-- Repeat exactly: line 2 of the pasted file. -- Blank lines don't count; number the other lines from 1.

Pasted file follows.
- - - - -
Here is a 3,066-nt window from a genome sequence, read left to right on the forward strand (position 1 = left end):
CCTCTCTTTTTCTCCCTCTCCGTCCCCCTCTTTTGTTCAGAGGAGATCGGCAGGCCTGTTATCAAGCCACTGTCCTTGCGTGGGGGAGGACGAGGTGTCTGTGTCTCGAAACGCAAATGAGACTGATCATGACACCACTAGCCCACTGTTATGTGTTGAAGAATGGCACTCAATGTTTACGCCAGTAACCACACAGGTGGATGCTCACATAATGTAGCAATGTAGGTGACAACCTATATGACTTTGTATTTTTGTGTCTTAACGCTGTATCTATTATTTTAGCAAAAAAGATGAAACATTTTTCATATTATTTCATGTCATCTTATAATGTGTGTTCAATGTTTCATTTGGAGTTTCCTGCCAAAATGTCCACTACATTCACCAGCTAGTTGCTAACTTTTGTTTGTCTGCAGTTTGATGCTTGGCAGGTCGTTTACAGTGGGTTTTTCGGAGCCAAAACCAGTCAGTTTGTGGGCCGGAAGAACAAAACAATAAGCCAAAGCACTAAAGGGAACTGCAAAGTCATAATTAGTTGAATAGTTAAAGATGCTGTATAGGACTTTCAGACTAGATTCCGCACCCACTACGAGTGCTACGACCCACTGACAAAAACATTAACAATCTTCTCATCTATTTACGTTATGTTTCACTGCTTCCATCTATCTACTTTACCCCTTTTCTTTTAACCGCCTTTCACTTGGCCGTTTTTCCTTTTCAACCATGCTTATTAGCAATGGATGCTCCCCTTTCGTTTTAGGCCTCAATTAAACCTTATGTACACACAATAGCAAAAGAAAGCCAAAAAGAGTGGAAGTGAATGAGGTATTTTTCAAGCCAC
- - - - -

CCTCTCTTTTTCTCCCTCTCCGTCCCCCTCTTTTGTTCAGAGGAGATCGGCAGGCCTGTTATCAAGCCACTGTCCTTGCGTGGGGGAGGACGAGGTGTCTGTGTCTCGAAACGCAAATGAGACTGATCATGACACCACTAGCCCACTGTTATGTGTTGAAGAATGGCACTCAATGTTTACGCCAGTAACCACACAGGTGGATGCTCACATAATGTAGCAATGTAGGTGACAACCTATATGACTTTGTATTTTTGTGTCTTAACGCTGTATCTATTATTTTAGCAAAAAAGATGAAACATTTTTCATATTATTTCATGTCATCTTATAATGTGTGTTCAATGTTTCATTTGGAGTTTCCTGCCAAAATGTCCACTACATTCACCAGCTAGTTGCTAACTTTTGTTTGTCTGCAGTTTGATGCTTGGCAGGTCGTTTACAGTGGGTTTTTCGGAGCCAAAACCAGTCAGTTTGTGGGCCGGAAGAACAAAACAATAAGCCAAAGCACTAAAGGGAACTGCAAAGTCATAATTAGTTGAATAGTTAAAGATGCTGTATAGGACTTTCAGACTAGATTCCGCACCCACTACGAGTGCTACGACCCACTGACAAAAACATTAACAATCTTCTCATCTATTTACGTTATGTTTCACTGCTTCCATCTATCTACTTTACCCCTTTTCTTTTAACCGCCTTTCACTTGGCCGTTTTTCCTTTTCAACCATGCTTATTAGCAATGGATGCTCCCCTTTCGTTTTAGGCCTCAATTAAACCTTATGTACACACAATAGCAAAAGAAAGCCAAAAAGAGTGGAAGTGAATGAGGTATTTTTCAAGCCAC